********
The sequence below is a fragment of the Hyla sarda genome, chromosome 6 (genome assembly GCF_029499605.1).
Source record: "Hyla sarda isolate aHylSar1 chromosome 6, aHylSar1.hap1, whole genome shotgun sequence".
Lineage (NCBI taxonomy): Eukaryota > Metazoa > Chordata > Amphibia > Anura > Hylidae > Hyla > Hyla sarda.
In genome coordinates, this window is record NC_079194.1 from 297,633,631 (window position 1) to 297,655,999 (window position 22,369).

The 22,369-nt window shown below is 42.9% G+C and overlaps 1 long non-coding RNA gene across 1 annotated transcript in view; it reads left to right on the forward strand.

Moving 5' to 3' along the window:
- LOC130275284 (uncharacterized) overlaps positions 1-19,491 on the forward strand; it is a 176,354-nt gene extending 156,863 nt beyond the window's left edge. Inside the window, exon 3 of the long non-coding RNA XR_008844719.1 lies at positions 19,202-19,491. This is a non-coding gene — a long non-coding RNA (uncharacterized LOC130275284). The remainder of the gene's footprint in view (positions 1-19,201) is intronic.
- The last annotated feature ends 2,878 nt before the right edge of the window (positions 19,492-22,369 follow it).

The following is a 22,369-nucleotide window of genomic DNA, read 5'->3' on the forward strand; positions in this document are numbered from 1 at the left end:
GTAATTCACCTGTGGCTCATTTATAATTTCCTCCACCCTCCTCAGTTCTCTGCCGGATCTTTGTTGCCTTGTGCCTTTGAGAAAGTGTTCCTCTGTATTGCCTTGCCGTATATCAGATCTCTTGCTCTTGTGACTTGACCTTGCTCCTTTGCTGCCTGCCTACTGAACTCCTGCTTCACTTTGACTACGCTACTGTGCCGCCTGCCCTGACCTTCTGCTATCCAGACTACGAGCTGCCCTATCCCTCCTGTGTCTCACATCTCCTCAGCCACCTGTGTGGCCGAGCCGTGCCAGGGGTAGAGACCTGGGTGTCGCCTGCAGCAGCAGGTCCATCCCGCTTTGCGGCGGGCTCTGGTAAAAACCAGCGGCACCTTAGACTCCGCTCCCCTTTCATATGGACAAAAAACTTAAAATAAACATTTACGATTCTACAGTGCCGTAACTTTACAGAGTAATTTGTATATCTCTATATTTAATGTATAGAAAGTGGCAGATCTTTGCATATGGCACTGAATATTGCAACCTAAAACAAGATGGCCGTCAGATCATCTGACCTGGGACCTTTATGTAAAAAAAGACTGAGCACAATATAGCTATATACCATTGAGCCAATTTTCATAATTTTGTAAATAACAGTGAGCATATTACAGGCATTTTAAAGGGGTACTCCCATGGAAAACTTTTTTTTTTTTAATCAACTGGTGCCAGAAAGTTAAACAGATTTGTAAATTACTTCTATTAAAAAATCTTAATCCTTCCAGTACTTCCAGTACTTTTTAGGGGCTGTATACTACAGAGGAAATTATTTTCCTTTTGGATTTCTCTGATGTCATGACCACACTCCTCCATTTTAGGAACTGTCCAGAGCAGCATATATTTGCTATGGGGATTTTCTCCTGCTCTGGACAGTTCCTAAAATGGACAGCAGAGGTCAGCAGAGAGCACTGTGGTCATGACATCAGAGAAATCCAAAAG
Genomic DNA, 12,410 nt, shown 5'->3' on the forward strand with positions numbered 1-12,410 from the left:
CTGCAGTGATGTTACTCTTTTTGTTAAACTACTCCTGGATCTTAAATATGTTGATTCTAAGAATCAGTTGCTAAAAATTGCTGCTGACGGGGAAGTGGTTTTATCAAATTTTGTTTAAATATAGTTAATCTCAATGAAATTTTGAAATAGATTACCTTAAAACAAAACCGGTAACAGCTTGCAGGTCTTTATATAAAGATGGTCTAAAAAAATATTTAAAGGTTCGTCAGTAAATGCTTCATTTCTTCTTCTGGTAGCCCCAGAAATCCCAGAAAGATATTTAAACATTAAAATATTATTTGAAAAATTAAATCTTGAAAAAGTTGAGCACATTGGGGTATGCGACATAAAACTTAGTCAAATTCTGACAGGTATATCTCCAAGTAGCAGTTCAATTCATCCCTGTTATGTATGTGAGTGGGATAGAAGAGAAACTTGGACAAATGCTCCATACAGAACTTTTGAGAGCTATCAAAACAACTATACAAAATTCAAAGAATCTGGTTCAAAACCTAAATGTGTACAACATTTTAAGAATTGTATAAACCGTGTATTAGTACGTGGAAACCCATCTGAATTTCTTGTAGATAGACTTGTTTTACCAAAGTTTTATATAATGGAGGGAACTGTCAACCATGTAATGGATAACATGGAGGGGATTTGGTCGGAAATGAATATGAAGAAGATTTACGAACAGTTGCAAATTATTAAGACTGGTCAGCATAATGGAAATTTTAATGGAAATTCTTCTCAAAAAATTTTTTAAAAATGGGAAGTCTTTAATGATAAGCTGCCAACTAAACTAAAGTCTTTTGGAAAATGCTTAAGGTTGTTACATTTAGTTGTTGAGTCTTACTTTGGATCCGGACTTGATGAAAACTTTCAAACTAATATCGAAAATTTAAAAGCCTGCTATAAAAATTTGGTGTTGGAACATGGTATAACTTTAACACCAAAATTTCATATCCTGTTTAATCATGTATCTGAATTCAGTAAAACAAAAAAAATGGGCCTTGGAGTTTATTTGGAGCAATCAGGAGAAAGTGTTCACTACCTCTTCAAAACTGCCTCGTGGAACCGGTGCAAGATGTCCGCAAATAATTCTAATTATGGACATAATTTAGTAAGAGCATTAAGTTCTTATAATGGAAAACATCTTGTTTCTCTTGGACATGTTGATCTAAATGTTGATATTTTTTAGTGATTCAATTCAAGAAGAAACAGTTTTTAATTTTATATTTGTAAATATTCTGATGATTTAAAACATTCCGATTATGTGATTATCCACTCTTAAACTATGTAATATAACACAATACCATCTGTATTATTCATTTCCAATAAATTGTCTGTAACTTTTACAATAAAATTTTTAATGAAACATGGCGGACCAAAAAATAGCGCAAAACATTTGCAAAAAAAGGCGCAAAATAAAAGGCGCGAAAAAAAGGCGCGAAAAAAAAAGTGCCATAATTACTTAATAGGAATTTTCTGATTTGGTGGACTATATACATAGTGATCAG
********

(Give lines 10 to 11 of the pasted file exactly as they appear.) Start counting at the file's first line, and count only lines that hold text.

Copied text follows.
GTAATTCACCTGTGGCTCATTTATAATTTCCTCCACCCTCCTCAGTTCTCTGCCGGATCTTTGTTGCCTTGTGCCTTTGAGAAAGTGTTCCTCTGTATTGCCTTGCCGTATATCAGATCTCTTGCTCTTGTGACTTGACCTTGCTCCTTTGCTGCCTGCCTACTGAACTCCTGCTTCACTTTGACTACGCTACTGTGCCGCCTGCCCTGACCTTCTGCTATCCAGACTACGAGCTGCCCTATCCCTCCTGTGTCTCACATCTCCTCAGCCACCTGTGTGGCCGAGCCGTGCCAGGGGTAGAGACCTGGGTGTCGCCTGCAGCAGCAGGTCCATCCCGCTTTGCGGCGGGCTCTGGTAAAAACCAGCGGCACCTTAGACTCCGCTCCCCTTTCATATGGACAAAAAACTTAAAATAAACATTTACGATTCTACAGTGCCGTAACTTTACAGAGTAATTTGTATATCTCTATATTTAATGTATAGAAAGTGGCAGATCTTTGCATATGGCACTGAATATTGCAACCTAAAACAAGATGGCCGTCAGATCATCTGACCTGGGACCTTTATGTAAAAAAAGACTGAGCACAATATAGCTATATACCATTGAGCCAATTTTCATAATTTTGTAAATAACAGTGAGCATATTACAGGCATTTTAAAGGGGTACTCCCATGGAAAACTTTTTTTTTTTTAATCAACTGGTGCCAGAAAGTTAAACAGATTTGTAAATTACTTCTATTAAAAAATCTTAATCCTTCCAGTACTTCCAGTACTTTTTAGGGGCTGTATACTACAGAGGAAATTATTTTCCTTTTGGATTTCTCTGATGTCATGACCACACTCCTCCATTTTAGGAACTGTCCAGAGCAGCATATATTTGCTATGGGGATTTTCTCCTGCTCTGGACAGTTCCTAAAATGGACAGCAGAGGTCAGCAGAGAGCACTGTGGTCATGACATCAGAGAAATCCAAAAG
Genomic DNA, 12,410 nt, shown 5'->3' on the forward strand with positions numbered 1-12,410 from the left: